Letters of the week May 10, 2024

Climate change blamed again
Dear Echo News,

Whilst I am sure they are well intentioned your story State climate change experts converge on Parliament  steps (Echo News,  April 26) remind me somewhat of those stories we learnt in history of religious zealots moving about the countryside banging drums and saying repent now.

Somehow climate change has become a new phenomenon and one blamed for every unusual weather event that we experience.

The reality is climate change has always been happening and thank goodness it has because it lets us know that the things that really influence climate change such as the sun and the earth’s planetary forces are still working fine.

But somehow, we have allowed a mantra to develop where climate is never supposed to change.

I am not being flippant about the environmental consequences of climate change, there are plenty, good and bad, but it is part of the natural process and maligning carbon, which is actually the linchpin of life, is just ignorance.

Our self-appointed climate experts should just calm down a little, save their preaching for the pulpit and let the planet keep on doing what it has done very successfully for many millions of years.

H Dawson



Talbot 4G tower bush fire risk
Dear Echo News,

Over the years catastrophic bushfires in WA have caused loss of life, destruction of hundreds of homes and buildings, massive financial loss and traumatic pain and suffering for those affected.

Some communities have never recovered.

Mobile phone communication and electric power were disabled during fires causing chaos and confusion and crippling emergency services during vital response periods.

Ignoring this experience, the Shire of York has approved construction of a long-awaited 45m high phone tower in Talbot to service a local blackspot area.

But the isolated site and access to it are zoned high fire risk, being on a high ridge completely surrounded by huge areas of flammable cereal crops and remnant wandoo woodlands.

The tower and sensitive equipment are 2km  from the nearest public road, accessible only via a steep dirt track.

There is no local water supply to replenish tankers. Electric power is supplied by a flammable power line that runs through seven kilometres of high fire risk pasture crops and bushland from the Great Southern Highway.

Common sense says this vital tower should be located in Talbot Brook or Talbot West on a public road, supported by fire brigade appliances with a permanent water supply, and readily accessible secure reliable electric power.

If not, history is likely to repeat itself.

D Grimwood


Call for compulsory military training
Dear Echo News,

I heartily agree with D d’Lima’s Call for compulsory military training (Echo News, May 3).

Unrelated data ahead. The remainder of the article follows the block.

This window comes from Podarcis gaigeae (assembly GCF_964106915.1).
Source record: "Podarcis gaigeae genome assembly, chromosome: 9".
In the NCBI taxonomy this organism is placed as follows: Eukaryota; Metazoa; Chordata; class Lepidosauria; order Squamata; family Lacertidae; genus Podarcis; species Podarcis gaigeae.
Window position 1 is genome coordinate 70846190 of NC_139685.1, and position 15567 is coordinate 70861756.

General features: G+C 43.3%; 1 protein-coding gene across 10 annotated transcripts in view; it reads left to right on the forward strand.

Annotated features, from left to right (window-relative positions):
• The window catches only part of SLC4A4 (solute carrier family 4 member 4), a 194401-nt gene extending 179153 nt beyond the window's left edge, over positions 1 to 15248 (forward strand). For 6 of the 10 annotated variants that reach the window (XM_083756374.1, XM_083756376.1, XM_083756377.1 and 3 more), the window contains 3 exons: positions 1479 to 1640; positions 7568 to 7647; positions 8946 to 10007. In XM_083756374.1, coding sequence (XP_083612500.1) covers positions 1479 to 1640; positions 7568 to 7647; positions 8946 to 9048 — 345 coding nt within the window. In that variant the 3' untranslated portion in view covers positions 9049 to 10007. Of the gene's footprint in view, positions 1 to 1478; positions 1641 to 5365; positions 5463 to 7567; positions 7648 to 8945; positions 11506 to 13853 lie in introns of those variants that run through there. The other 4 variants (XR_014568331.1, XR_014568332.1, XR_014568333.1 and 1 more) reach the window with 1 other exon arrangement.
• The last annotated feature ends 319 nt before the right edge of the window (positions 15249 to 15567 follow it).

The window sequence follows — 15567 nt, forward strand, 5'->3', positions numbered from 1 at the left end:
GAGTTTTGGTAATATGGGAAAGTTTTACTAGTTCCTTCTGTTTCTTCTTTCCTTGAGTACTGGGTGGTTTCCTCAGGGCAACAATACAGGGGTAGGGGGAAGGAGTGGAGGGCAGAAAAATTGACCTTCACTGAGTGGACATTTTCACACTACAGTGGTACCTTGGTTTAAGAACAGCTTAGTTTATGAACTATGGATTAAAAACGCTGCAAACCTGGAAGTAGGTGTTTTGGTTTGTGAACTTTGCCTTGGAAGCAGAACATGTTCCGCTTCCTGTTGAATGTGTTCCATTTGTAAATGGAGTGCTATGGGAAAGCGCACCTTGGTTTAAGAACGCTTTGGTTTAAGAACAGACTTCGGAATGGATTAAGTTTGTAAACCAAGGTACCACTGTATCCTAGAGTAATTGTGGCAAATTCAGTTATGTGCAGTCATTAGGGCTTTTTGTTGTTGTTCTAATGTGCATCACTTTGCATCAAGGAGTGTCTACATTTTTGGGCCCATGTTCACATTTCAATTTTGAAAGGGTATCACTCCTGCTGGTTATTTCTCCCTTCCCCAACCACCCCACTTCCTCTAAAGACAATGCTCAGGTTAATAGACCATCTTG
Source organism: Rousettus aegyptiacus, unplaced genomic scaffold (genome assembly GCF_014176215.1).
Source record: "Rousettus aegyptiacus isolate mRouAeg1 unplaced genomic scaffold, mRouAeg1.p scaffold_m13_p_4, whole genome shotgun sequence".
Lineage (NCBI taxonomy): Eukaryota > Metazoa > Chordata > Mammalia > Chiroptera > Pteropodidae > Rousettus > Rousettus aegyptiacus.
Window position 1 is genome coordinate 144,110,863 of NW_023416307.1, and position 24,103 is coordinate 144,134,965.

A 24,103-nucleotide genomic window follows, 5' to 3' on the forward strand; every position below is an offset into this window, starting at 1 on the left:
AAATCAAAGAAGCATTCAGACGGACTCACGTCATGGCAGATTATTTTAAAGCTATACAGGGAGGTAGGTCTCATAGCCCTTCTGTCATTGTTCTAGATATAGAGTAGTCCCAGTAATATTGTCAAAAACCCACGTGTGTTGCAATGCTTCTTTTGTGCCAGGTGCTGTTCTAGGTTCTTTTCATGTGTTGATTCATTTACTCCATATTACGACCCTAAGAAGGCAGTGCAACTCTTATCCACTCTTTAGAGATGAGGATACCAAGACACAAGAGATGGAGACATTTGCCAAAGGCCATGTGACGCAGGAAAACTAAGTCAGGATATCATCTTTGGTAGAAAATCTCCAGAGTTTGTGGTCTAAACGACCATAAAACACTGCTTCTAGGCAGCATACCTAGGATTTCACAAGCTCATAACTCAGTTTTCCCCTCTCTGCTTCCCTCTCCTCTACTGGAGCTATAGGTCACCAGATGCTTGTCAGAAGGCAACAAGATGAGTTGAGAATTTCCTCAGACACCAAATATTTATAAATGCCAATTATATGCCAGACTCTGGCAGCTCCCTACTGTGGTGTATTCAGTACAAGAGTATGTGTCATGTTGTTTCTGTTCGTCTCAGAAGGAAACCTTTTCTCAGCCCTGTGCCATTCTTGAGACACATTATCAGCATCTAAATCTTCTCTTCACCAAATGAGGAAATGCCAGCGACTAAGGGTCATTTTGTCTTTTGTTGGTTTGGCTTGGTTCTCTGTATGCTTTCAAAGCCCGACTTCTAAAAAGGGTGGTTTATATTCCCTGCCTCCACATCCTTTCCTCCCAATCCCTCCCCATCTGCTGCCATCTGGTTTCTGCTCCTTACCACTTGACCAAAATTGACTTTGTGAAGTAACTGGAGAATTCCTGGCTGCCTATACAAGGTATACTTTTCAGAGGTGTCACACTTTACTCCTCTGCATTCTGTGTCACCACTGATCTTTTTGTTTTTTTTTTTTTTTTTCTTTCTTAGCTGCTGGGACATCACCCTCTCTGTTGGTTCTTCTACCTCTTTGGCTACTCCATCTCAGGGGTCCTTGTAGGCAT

Back in the early 1950s we had what was compulsory National Service training for all 18-year-olds.  This consisted of three months basic training and five years Reserve training.

The Reserve training included frequent weekends and the occasional two-week camps, and meant that Australia was ready for any war contingency.

This was not just infantry training, but included all aspects of the armed services requirements (example, I was in the survey corp).

The added bonus to the National Service Training was its effect on 18-year-olds who were straying into the wrong way.

I saw the change in many young guys who, coming from poor, anti-social backgrounds, came in with a ‘chip on their shoulder’ intending not to give into authority – “I’m not going to do that!”, “they can’t make me do this!”.

Initially they baulked and created problems and the rest of us felt like giving them a hiding, but as time went on, they learned to enjoy the camaraderie of working as a team, both in the field and on the parade ground.

So, besides being trained to defend Australia, if necessary, the majority finished the three month basic training camp with a much better attitude to life and society.

In meeting with them at the various NS camps over the following few years, it was obvious that they were still enjoying their new way of life and had become proud Australians ready to do their part.

As your letter writer says, many countries have compulsory military training and, with the world as unstable as it is, so should Australia.

The 1950s system I mentioned above gives this preparation without interfering with the normal youth’s life of an apprenticeship or university plans.

S Oliver


Underpass call for Cale St
Dear Echo News,

Why didn’t they build an underpass at Cale Street, and a second McIver-like siding at Brockman Street end  for the hospital carpark  through to the Officeworks complex with more car parking there too.

That would have been more useful  to commuters and pedestrian traffic if housing rezonings were included in that Sayer Street block.

As to overpasses they don’t work except in uber high pedestrian usage  like the central Perth CBD. Great for more night-time muggings in Midland.

One gets the feeling that Midland’s political leaders in a place that once built trains have come up with a main train terminal that is more of an opera house starring politicians than a simple transit terminal for bus and train commuters.

They could also have closed off that road back to Lloyd Street behind McDonalds, it's blooming dangerous as hell.

R Wood

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